Setting the Promotion BudgetFrom Figure 17-7, it is clear that the promotion expenditures needed to reach U.S. households are enormous. Note that each of the companies spends a total of more than $2 billion annually on promotion.24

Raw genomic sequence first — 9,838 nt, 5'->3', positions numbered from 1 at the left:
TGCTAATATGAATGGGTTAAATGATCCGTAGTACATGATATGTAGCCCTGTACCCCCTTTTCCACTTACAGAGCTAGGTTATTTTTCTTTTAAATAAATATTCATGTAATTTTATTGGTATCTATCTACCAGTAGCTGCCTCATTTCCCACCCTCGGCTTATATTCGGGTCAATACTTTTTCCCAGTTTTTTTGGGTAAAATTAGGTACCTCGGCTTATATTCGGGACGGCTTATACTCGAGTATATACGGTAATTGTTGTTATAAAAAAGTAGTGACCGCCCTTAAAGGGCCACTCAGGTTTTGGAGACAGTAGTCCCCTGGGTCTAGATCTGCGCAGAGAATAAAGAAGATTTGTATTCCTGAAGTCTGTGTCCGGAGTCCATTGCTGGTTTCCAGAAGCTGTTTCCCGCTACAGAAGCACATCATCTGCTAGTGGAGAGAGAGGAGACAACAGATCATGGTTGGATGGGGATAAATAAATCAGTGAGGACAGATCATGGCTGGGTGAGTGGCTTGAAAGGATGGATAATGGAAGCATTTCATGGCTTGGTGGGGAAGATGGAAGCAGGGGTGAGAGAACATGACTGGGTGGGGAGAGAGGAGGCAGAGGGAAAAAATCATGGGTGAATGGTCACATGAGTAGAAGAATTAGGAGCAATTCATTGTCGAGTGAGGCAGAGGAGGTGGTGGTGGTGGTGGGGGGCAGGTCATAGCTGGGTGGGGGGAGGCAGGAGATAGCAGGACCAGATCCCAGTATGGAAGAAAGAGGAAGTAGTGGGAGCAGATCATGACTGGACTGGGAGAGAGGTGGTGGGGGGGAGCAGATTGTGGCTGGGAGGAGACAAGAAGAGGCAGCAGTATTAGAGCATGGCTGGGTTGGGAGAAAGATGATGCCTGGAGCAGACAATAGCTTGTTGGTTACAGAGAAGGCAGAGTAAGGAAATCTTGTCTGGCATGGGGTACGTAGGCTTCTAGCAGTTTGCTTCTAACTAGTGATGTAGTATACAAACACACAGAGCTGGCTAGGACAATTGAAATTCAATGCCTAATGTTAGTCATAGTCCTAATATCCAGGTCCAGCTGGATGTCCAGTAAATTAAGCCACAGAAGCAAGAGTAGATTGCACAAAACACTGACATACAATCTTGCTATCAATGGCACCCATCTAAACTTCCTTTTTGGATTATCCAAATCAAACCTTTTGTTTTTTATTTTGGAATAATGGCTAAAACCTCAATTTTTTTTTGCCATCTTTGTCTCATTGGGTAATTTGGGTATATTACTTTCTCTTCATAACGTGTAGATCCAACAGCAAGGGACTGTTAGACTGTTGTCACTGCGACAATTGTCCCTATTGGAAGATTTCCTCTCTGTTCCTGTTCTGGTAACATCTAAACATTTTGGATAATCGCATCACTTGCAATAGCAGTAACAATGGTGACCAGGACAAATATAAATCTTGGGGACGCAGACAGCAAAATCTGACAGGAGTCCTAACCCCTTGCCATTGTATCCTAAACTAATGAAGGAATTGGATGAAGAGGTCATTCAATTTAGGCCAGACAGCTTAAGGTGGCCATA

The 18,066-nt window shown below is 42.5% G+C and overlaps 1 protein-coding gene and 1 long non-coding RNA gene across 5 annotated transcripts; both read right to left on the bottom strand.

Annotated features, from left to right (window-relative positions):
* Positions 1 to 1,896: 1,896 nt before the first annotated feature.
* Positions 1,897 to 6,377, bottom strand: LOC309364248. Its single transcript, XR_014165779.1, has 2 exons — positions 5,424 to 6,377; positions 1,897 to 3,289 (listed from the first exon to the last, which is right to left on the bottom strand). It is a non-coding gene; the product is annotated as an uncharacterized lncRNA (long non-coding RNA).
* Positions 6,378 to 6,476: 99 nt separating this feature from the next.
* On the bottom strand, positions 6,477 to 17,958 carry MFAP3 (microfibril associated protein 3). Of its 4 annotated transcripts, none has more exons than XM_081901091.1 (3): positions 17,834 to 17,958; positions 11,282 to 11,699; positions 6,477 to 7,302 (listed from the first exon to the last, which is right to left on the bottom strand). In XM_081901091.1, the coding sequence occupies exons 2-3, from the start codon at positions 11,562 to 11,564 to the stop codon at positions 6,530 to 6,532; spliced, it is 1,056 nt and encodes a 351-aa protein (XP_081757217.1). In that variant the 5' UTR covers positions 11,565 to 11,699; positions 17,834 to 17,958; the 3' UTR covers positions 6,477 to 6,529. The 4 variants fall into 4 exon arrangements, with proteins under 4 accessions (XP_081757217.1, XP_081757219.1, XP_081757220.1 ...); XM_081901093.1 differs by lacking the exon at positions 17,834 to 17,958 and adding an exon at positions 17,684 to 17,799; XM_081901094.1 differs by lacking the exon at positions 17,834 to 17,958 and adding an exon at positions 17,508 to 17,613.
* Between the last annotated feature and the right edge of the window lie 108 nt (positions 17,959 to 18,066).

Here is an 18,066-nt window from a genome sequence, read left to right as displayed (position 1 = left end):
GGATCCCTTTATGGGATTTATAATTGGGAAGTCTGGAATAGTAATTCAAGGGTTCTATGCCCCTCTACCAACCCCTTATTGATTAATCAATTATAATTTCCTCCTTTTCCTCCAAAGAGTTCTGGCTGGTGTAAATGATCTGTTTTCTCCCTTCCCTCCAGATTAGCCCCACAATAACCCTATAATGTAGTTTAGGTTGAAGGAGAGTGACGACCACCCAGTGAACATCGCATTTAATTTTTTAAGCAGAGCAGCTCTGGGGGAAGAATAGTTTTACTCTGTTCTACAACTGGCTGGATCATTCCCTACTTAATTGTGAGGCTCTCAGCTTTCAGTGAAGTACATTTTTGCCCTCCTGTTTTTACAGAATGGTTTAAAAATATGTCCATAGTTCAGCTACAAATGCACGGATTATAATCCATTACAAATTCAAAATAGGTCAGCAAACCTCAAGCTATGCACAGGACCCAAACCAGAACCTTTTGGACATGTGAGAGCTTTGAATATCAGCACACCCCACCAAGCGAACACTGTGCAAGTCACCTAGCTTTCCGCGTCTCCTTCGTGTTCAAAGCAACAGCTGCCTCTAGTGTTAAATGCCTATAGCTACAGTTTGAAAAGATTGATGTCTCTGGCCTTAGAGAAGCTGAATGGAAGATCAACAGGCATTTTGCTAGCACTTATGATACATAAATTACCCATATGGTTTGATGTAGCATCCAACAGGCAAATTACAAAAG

After setting the promotion objectives, a company must decide how much to spend. Determining the ideal amount for the budget is difficult because there is no precise way to measure the exact results of spending promotion dollars. However, several methods can be used to set the promotion budget.Percentage of SalesIn the percentage of sales budgetingapproach, funds are allocated to promotion as a percentage of past or anticipated sales, in terms of either dollars or units sold. A common budgeting method, this approach is often stated in terms such as, “Our promotion budget for this year is 3 percent of last year's gross sales.”26The advantage of this approach is obvious: It is simple and provides a financial safeguard by tying the promotion budget to sales. However, there is a major fallacy in this approach, which implies that sales cause promotion. Using this method, a company may reduce its promotion budget because of a downturn in past sales or an anticipated downturn in future sales—situations in which it may need promotion the most. See the Applying Marketing Metrics box for an application of the promotion-to-sales ratio to the soft-drink industry.27Competitive ParityA second common approach, competitive parity budgeting, is matching the competitor's absolute level of spending or the proportion per point of market share. This approach has also been referred to as matching competitorsor share of market. It is important to consider the competition in budgeting. Consumer responses to promotion are affected by competing promotional activities, so if a competitor runs 30 radio ads each week, it may be difficult for a firm to get its message across with only 5 ads. The competitor's budget level, however,should not be the only determinant in setting a company's budget. The competition might have very different promotional objectives, which require a different level of promotion expenditures.ApplyingMarketing MetricsHow Much Should You Spend on IMC?Integrated marketing communications (IMC) programs coordinate a variety of promotion alternatives to provide a consistent message across audiences. The amount spent on the various promotional elements, or on the total campaign, may vary depending on the target audience, the type of product, where the product is in the product life cycle, and the channel strategy selected. Managers often use the promotion-to-sales ratio on their marketing dashboard to assess how effective the IMC program expenditures are at generating sales.